[BreachExchange] Cybersecurity Insurance: Breaking Down The Benefits

Audrey McNeil audrey at riskbasedsecurity.com
Tue Jan 2 19:06:44 EST 2018


Corporate data breaches are on the rise and many businesses are rethinking
their security strategies and plans for risk management. This piece
discusses how these repercussions are causing business leaders to implement
more holistic approaches to security that include preventative measures in
addition to attack response plans that includes cybersecurity insurance.

With corporate data breaches on the rise, many businesses are rethinking
their security strategies and plans for risk management. Hacks, breaches
and outages are proving to be more than just technical issues. Instead,
they’re leading to larger potential fines in countries within the EU, loss
of customers and not just potential negative reputation for affected
companies, but the potential for actual physical harm caused to employees
or customers in certain verticals.

These repercussions are causing business leaders to implement more holistic
approaches to security that include preventative measures in addition to
attack response plans. Preventative measures serve to better network
defenses and implement best security practices. Response plans should
include cybersecurity insurance, a coverage plan designed to be implemented
when an attack occurs.

What is Cybersecurity Insurance?

Cybersecurity insurance helps protect businesses that have experienced
impacts to finances due to internet based risks. This concept first emerged
in the late 1990s when organizations were hit with disruptions from
mass-scale viruses and outages. At that time, many purchased riders to
their existing Errors and Omissions (E&O) insurance, a type of professional
liability insurance that protects companies and their workers made by
clients for negligent actions. Others purchased standalone policies that
typically had small limits on coverage, with broad exemptions. Even though
this concept has been around for decades, the cybersecurity insurance
market still remains in its infancy phase and only recently gained
notoriety due to the exponential number of security breaches headlines that
seem to be hitting our inboxes almost daily.

The Rise of Cybersecurity Insurance

In the early 2000s, an escalating number of breaches occurred in consumer
databases containing personal information. At that point, most states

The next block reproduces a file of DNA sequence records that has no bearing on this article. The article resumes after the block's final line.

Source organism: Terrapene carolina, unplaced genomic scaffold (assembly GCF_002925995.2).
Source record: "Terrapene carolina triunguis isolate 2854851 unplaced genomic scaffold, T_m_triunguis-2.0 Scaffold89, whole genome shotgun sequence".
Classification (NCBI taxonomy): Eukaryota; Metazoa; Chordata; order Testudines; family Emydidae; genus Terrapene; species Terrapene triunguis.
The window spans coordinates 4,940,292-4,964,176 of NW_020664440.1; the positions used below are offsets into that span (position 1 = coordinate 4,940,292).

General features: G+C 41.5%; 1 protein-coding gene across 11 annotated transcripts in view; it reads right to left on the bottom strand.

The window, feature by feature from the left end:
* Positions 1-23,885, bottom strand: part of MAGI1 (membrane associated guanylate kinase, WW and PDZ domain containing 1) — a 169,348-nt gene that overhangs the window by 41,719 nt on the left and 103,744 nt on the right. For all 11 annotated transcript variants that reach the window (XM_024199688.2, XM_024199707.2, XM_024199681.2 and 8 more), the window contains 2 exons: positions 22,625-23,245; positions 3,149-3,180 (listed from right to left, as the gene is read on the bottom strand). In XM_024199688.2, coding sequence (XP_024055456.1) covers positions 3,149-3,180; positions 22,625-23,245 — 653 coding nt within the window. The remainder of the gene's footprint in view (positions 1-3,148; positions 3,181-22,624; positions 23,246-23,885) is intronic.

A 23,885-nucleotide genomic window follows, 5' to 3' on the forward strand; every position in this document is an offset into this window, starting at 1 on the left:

enacted security breach notification laws. This prompted lawyers and
financial services companies to become increasingly involved. What’s more,
large banks and Fortune 500 companies raised demand for larger,
comprehensive policies. In these cases, some used insurance policies as
another risk transfer mechanism.

However as data breaches became a reality, those looking for pay-outs from
their policies found that many exclusions applied. For example, when Sony’s
PlayStation network was breached in 2011, more than 77 million personal
accounts were breached, which cost Sony an estimated $170 million. Sony
thought its general liability insurance policy would cover this loss, but
it didn’t. The company learned its lesson and when it had another security
breach in 2014; it had a cyber insurance policy that paid out most of its
$100 million in losses.

Moreover, there are still additional factors that cybersecurity insurance
does not take in consideration such as reputation damage, impact on
customers due to their loss of privacy and business downturns that can be
triggered by a security breach. Creating policies that address these
concerns as cybersecurity insurance continues to evolve will be critical.

Is Cybersecurity Insurance The Answer?

As the demand and premiums go up for cybersecurity insurance, and those
covered often face rigorous cybersecurity audits, can we ever look to
cybersecurity insurance to be an effective risk management solution for
organizations? As we evaluate at the current presence of cyber threats,
where IoT security risks could actually result in direct harm to consumers,
the issue of liability and fault becomes a web of complicated
interdependencies between manufacturers of devices and the consumers or
corporations that interact with them. Will policies ever pay out if a
business was impacted due to low security controls in another’s device? As
we saw in the attack on Dyn in 2016 or Mirai earlier this year, where a
large number of e-commerce and retail companies suffered outages, is it the
insurance companies responsibility to pay out all of the online companies
that were affected by the downtime due to a third party issue? In addition,
the fact that cybersecurity breaches can remain undetected for several
months or even longer, creates the possibility of accumulated and
compounded future losses.

Like insurance companies coverage of major earthquake or flood zones, can
insurance protect us in our increasingly interconnected world, where we are
dependent on the stability, and the delicacy of the Internet? Insurers will
need to overcome these obstacles to fully understand and realize the
potential this market. In addition, businesses will need to educate
themselves on policies before they buy.
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